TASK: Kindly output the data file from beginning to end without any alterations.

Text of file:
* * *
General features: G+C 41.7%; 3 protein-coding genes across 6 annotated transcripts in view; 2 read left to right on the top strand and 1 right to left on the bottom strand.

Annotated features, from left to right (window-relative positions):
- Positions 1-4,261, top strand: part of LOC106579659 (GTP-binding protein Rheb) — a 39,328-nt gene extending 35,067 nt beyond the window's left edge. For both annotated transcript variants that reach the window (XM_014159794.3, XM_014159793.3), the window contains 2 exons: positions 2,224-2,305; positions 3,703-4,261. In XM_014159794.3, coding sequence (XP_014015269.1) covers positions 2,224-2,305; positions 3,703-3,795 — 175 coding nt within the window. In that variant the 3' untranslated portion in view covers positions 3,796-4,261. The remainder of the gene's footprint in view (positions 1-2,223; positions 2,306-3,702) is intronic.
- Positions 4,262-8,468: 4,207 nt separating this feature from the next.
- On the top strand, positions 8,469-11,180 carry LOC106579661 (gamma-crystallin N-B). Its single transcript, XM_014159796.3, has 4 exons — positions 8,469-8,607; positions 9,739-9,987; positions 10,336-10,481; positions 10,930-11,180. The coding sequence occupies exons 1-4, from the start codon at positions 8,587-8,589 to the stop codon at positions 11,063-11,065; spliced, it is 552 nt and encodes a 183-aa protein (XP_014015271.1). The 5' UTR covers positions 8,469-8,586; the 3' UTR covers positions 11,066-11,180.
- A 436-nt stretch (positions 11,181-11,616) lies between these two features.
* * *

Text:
General features: G+C 41.7%; 3 protein-coding genes across 6 annotated transcripts in view; 2 read left to right on the top strand and 1 right to left on the bottom strand.

Annotated features, from left to right (window-relative positions):
- Positions 1-4,261, top strand: part of LOC106579659 (GTP-binding protein Rheb) — a 39,328-nt gene extending 35,067 nt beyond the window's left edge. For both annotated transcript variants that reach the window (XM_014159794.3, XM_014159793.3), the window contains 2 exons: positions 2,224-2,305; positions 3,703-4,261. In XM_014159794.3, coding sequence (XP_014015269.1) covers positions 2,224-2,305; positions 3,703-3,795 — 175 coding nt within the window. In that variant the 3' untranslated portion in view covers positions 3,796-4,261. The remainder of the gene's footprint in view (positions 1-2,223; positions 2,306-3,702) is intronic.
- Positions 4,262-8,468: 4,207 nt separating this feature from the next.
- On the top strand, positions 8,469-11,180 carry LOC106579661 (gamma-crystallin N-B). Its single transcript, XM_014159796.3, has 4 exons — positions 8,469-8,607; positions 9,739-9,987; positions 10,336-10,481; positions 10,930-11,180. The coding sequence occupies exons 1-4, from the start codon at positions 8,587-8,589 to the stop codon at positions 11,063-11,065; spliced, it is 552 nt and encodes a 183-aa protein (XP_014015271.1). The 5' UTR covers positions 8,469-8,586; the 3' UTR covers positions 11,066-11,180.
- A 436-nt stretch (positions 11,181-11,616) lies between these two features.